Check your fallacies

The latest game on the left is called "check your privilege," and if you make any point about others perhaps less advantaged than you, you are given to understand that you cannot really comment objectively, given your advantage.

It’s quite an old game.  Marxists used to call it "sociology of knowledge", but the rules were similar.  All of your opinions were alleged to be only the product of your class interest, and could therefore be discounted.  If you advocated market economics and classical liberalism, for example, this was simply an expression of your class interest as a member of the bourgeoisie.  It has the advantage that the intellectual content of your views can be ignored.  Opponents do not have to argue with what you say; since it represents only your class interest it can be ignored.  There is an exception.  One group is sufficiently detached from the class system that their views have objective import.  These are the Marxist intellectuals, of course.

The fallacies in "check your privilege" are straightforward and easy to identify, though Herbert Marcuse (remember him?) would no doubt have dismissed them as part of "bourgeois logic."  First is the argumentum ad hominem In which what is said is discounted, not because of any flaw or fault in its argument, but because of something pertaining to the arguer.  It is not the substance or sense of what is said that is being criticized, but the status of the person putting it forward.  The fallacy lies in the fact that the argument itself is not addressed, but irrelevant material is considered in its place.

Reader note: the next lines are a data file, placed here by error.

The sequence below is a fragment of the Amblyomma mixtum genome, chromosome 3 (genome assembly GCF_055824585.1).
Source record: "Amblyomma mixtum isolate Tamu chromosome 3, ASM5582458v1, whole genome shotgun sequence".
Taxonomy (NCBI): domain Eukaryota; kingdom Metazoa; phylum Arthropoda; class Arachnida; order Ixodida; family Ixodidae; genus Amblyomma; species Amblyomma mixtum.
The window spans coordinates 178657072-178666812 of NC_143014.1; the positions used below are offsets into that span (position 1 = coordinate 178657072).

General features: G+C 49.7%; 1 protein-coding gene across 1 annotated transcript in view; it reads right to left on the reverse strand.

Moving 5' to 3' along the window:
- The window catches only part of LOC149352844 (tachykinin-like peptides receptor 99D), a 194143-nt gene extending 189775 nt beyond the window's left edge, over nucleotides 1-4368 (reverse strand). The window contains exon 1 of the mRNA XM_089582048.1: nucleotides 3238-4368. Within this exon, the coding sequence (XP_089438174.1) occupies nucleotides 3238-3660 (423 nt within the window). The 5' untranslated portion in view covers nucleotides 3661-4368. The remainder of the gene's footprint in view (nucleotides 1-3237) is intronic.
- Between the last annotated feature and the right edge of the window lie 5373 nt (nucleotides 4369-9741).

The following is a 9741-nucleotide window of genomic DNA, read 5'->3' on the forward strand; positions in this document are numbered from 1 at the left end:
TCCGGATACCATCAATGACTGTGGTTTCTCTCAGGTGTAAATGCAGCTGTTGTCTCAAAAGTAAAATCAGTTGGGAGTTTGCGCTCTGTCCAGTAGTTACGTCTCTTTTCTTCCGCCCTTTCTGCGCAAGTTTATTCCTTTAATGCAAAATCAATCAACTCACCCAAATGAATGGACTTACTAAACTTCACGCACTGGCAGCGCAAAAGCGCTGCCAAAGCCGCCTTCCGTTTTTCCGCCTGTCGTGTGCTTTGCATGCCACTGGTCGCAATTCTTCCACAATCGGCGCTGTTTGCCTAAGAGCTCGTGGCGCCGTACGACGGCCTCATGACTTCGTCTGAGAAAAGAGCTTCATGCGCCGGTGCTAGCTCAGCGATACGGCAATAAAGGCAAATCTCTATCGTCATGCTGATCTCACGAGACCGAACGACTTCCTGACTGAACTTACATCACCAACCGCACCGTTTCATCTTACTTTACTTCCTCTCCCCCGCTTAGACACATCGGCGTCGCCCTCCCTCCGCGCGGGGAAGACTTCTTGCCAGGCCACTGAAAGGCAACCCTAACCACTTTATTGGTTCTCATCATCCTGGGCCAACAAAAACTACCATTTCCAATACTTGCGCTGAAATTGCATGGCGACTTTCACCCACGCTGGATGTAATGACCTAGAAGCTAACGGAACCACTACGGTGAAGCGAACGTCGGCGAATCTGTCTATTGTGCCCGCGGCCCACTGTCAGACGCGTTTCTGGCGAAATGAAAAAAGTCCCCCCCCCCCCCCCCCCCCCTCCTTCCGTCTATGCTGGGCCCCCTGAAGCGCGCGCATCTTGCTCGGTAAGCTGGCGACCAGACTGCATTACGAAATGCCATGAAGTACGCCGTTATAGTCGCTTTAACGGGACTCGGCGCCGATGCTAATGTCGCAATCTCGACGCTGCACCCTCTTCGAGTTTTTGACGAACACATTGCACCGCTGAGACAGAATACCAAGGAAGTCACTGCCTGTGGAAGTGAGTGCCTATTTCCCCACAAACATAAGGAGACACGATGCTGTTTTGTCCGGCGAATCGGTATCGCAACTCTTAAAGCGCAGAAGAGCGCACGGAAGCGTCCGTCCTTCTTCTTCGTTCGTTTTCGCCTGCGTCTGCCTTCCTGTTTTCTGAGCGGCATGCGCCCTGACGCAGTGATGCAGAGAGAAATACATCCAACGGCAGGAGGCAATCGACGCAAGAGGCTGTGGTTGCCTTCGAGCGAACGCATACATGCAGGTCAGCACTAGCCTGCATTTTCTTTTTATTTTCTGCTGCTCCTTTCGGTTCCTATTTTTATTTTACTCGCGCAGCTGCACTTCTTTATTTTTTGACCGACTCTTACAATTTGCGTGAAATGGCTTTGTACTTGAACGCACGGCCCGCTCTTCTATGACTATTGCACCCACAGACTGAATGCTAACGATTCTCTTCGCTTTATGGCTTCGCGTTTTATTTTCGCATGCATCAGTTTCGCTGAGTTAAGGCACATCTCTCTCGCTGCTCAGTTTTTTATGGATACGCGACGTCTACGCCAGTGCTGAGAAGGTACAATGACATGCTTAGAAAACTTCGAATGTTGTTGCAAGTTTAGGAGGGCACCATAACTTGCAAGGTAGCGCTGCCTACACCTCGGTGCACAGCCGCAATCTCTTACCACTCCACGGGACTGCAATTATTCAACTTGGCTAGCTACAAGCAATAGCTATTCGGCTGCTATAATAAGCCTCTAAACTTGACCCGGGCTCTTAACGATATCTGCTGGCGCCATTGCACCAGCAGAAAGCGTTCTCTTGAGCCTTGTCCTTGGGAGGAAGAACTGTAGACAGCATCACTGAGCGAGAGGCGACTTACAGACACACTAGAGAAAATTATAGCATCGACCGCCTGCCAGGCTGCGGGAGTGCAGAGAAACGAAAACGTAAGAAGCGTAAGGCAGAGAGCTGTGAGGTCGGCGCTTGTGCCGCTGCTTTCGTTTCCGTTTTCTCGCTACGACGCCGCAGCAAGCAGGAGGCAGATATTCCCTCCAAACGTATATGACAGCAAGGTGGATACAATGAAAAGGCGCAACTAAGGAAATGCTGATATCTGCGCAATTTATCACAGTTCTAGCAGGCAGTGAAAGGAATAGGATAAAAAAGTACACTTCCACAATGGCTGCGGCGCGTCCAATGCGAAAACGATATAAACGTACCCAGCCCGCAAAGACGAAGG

The second fallacy is the genetic fallacy.  Despite the name this has nothing to do with Darwin or Mendel, but involves a dislike of where an argument comes from.  People are less inclined to accept views from those they dislike, whatever the merits of the actual views.  The mistake is to suppose that the source of an argument affects its validity.  A common meme is to assume that eventually someone will associate one side of an argument with Adolf Hitler, but it is still committed if you think that the views of rich white males can be discounted because of the three categories of those holding them. 

Other fallacies are touched on, but all belong to the category of informal fallacies of relevance (intrusion), and represent considering that qualities pertaining to the arguer somehow undermine and diminish the argument.  They don't.  In its latest form it is simply an anti-intellectual way of doing down what the other side is saying without facing the difficulty of considering their argument.